But the buildup to this point has been handled so badly. I said months ago that Bush has a hard-on for Saddam and that, one way or another, we're going to end up going to war with Iraq. And now it's coming true. (Not because I said so.) Everyone sees it as score-settling, or America being arrogant. History will (sadly?) remember it differently.

So, we're going to war. And I'm not surprised. You aren't either.

However, I won't be taking any precautions to protect my family, like stockpiling water, or gasoline, or duct tape. I'm going to fill out my tournament bracket and pay my $5.

Let's get this thing over with.

Friday, March 14, 2003
First, let me start by saying I hope to God that this isn't the same as Ambitionless. I mean, yeah, that's still me, but do I have to write everything in my most earnest voice? I hope to bring it more, in both attitude (like maybe JR or Sarah B.) and better writing (like, well, too many to link). No, not copy-catting, but I'm capable of better. And you deserve better.

Anyway, if you're here from my previous location, let me show you around:

This is Kamikaze Lunchbreak. It combines references to my favorite cocktail, Japanese culture (specifically, the poetic, piloted-WWII-suicide* part of their culture), and my favorite part of the weekday (between the hours of 8 and 5, of course) . . . because that's when I do most of my blogging. (And I wish that I could have a kamikaze while doing it.) Plus, the name has the whole multiple-interpretation thing happening. And, y'know, that's pretty cool.

To the left, you can see my links, including a newly created e-mail account! (Gasp!) The list(s) of blogs are for my use, as well as yours. I swing by all of those at least once a day, clicking down that same list after I check my comments (yeah, I'm that much of a comment whore). I added quite a few that I didn't have at the other place, and I'll probably add a few more soon.

I got a lot helpful tips and advice in getting to this point. Thanks again to Julia for all the HTML assistance. (I decided against raiding Blogskins, because I was fine with the site being simple, in a utilitarian way.) Thanks also to JenB, Jen, and CW for their name input (even though I went in a slightly different direction). And thanks to Hootress for support and for unknowingly turning me on to Squawkbox for my comments. (Has to be better than Haloscan, right?)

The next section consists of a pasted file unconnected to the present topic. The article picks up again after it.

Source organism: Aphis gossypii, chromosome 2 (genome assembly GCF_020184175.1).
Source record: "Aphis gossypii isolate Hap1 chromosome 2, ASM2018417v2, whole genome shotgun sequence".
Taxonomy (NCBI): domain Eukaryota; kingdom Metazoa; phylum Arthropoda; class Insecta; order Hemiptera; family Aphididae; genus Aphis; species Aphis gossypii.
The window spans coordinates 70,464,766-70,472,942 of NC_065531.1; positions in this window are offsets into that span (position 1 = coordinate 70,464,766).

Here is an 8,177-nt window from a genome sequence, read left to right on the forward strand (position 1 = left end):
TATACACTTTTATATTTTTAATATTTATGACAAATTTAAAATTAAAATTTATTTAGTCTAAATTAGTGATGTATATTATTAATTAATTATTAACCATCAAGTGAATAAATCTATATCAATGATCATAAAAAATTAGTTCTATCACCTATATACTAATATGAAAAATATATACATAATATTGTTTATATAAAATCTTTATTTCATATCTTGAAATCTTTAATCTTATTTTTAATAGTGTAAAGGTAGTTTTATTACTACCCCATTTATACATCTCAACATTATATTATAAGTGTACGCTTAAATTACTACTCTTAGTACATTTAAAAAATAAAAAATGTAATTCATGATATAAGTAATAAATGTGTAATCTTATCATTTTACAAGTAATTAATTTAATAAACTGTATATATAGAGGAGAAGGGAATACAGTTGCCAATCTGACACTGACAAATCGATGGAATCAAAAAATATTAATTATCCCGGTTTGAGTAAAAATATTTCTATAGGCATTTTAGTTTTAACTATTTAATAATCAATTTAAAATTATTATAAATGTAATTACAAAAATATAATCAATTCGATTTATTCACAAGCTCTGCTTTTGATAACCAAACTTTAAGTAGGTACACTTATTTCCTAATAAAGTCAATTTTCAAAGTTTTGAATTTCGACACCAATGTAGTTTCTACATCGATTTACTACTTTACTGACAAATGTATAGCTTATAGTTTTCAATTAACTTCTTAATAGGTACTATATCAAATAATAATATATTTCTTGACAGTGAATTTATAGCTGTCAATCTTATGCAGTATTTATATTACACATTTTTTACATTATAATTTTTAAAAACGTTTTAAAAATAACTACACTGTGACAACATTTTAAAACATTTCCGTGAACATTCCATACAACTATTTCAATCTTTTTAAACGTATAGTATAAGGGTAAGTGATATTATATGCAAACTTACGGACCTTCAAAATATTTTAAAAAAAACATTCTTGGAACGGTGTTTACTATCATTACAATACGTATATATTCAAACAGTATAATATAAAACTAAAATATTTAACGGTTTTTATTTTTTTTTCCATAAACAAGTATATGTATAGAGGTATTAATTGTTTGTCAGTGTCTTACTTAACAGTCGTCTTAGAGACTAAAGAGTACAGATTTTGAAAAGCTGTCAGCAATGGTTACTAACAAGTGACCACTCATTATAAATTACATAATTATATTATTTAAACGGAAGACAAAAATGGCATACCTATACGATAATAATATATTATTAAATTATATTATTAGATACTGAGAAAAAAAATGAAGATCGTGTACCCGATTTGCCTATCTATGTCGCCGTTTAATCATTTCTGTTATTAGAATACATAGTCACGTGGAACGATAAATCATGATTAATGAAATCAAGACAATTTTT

The future looks bright for me. Full of hope. Full of sour drinks that kick. Full of pretty, blue-eyed women (the ones at home). As far as what I have planned, I'm currently cookin' up my list of 100 things, which seems to be prerequisite to be taken seriously in the blog world. I'm also planning a series of mix CDs that I will give away using silly questionnaires as my guide. Sound fun? Well, stick around.

Oh, yeah, KL endorses Tanqueray Sterling and Rose's Lime (for the "lime juice"). Shake over ice, and strain into a solid tumbler. Enjoy.

* KL does not endorse flying airplanes into buildings or ships for the purpose of killing people. Mostly, that's because KL does not endorse killing people, in general. Wartime attacks (suicidal) on troops are a somewhat different scenario. Holy war attacks (suicide bombings) on civilians aren't. Disagree? Bring it.

Tuesday, March 11, 2003
Work is Fun
Sometimes, when I venture outside my office, I realize what a fun place work can be. And when you're an editor and you work with (and for) lots of geologists and engineers . . . well, you take your fun where you can get it.

For instance, the upstairs men's room has a sign in the stall that reads: "Mechanical employees only." And on the back of the commode, there is a sticker that reads: "Thank you for your donation."

Not funny enough for ya?

Our kitchenette refrigerator has a list of "Clever Bumper Stickers." Here are my favorites:

"A day without sunshine is like night."

"Age doesn't always bring wisdom. Sometimes age comes alone."